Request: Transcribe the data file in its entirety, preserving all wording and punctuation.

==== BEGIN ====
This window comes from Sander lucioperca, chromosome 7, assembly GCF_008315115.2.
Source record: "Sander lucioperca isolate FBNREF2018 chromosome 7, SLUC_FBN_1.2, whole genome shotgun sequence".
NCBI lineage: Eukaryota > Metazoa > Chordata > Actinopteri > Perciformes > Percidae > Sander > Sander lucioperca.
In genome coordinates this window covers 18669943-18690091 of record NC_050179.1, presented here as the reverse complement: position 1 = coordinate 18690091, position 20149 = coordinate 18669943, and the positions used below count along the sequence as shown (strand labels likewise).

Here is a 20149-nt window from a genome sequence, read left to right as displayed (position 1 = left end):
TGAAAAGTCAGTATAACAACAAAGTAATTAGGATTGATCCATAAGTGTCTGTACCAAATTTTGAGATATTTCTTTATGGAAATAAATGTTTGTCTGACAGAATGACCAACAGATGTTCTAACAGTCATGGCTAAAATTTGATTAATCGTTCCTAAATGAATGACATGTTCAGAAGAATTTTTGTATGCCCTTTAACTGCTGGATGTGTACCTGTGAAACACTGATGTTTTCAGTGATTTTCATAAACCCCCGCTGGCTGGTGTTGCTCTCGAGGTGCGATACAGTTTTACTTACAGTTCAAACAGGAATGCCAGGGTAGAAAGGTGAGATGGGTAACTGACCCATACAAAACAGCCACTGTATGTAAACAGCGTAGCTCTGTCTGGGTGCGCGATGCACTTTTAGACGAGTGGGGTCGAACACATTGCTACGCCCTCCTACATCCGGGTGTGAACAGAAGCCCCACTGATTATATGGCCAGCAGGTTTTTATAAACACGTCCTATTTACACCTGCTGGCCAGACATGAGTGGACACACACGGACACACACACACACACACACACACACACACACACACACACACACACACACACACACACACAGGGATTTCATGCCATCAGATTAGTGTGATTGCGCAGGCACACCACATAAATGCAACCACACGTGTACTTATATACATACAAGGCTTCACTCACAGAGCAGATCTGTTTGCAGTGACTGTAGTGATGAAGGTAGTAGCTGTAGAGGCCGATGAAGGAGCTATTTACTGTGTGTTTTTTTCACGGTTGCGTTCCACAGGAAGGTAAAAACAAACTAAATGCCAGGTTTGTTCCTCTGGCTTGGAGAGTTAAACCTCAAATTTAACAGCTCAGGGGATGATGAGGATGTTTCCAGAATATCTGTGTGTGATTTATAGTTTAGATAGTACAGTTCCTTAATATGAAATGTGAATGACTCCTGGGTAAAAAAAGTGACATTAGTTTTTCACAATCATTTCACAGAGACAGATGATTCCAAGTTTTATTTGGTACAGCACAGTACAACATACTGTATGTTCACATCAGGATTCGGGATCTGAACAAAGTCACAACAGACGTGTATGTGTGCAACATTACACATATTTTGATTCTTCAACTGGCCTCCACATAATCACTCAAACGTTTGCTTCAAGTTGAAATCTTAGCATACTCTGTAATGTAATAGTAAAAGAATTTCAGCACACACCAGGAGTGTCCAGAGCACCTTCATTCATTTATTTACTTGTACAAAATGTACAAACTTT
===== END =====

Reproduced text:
This window comes from Sander lucioperca, chromosome 7, assembly GCF_008315115.2.
Source record: "Sander lucioperca isolate FBNREF2018 chromosome 7, SLUC_FBN_1.2, whole genome shotgun sequence".
NCBI lineage: Eukaryota > Metazoa > Chordata > Actinopteri > Perciformes > Percidae > Sander > Sander lucioperca.
In genome coordinates this window covers 18669943-18690091 of record NC_050179.1, presented here as the reverse complement: position 1 = coordinate 18690091, position 20149 = coordinate 18669943, and the positions used below count along the sequence as shown (strand labels likewise).

Here is a 20149-nt window from a genome sequence, read left to right as displayed (position 1 = left end):
TGAAAAGTCAGTATAACAACAAAGTAATTAGGATTGATCCATAAGTGTCTGTACCAAATTTTGAGATATTTCTTTATGGAAATAAATGTTTGTCTGACAGAATGACCAACAGATGTTCTAACAGTCATGGCTAAAATTTGATTAATCGTTCCTAAATGAATGACATGTTCAGAAGAATTTTTGTATGCCCTTTAACTGCTGGATGTGTACCTGTGAAACACTGATGTTTTCAGTGATTTTCATAAACCCCCGCTGGCTGGTGTTGCTCTCGAGGTGCGATACAGTTTTACTTACAGTTCAAACAGGAATGCCAGGGTAGAAAGGTGAGATGGGTAACTGACCCATACAAAACAGCCACTGTATGTAAACAGCGTAGCTCTGTCTGGGTGCGCGATGCACTTTTAGACGAGTGGGGTCGAACACATTGCTACGCCCTCCTACATCCGGGTGTGAACAGAAGCCCCACTGATTATATGGCCAGCAGGTTTTTATAAACACGTCCTATTTACACCTGCTGGCCAGACATGAGTGGACACACACGGACACACACACACACACACACACACACACACACACACACACACACACACACACACACACACAGGGATTTCATGCCATCAGATTAGTGTGATTGCGCAGGCACACCACATAAATGCAACCACACGTGTACTTATATACATACAAGGCTTCACTCACAGAGCAGATCTGTTTGCAGTGACTGTAGTGATGAAGGTAGTAGCTGTAGAGGCCGATGAAGGAGCTATTTACTGTGTGTTTTTTTCACGGTTGCGTTCCACAGGAAGGTAAAAACAAACTAAATGCCAGGTTTGTTCCTCTGGCTTGGAGAGTTAAACCTCAAATTTAACAGCTCAGGGGATGATGAGGATGTTTCCAGAATATCTGTGTGTGATTTATAGTTTAGATAGTACAGTTCCTTAATATGAAATGTGAATGACTCCTGGGTAAAAAAAGTGACATTAGTTTTTCACAATCATTTCACAGAGACAGATGATTCCAAGTTTTATTTGGTACAGCACAGTACAACATACTGTATGTTCACATCAGGATTCGGGATCTGAACAAAGTCACAACAGACGTGTATGTGTGCAACATTACACATATTTTGATTCTTCAACTGGCCTCCACATAATCACTCAAACGTTTGCTTCAAGTTGAAATCTTAGCATACTCTGTAATGTAATAGTAAAAGAATTTCAGCACACACCAGGAGTGTCCAGAGCACCTTCATTCATTTATTTACTTGTACAAAATGTACAAACTTT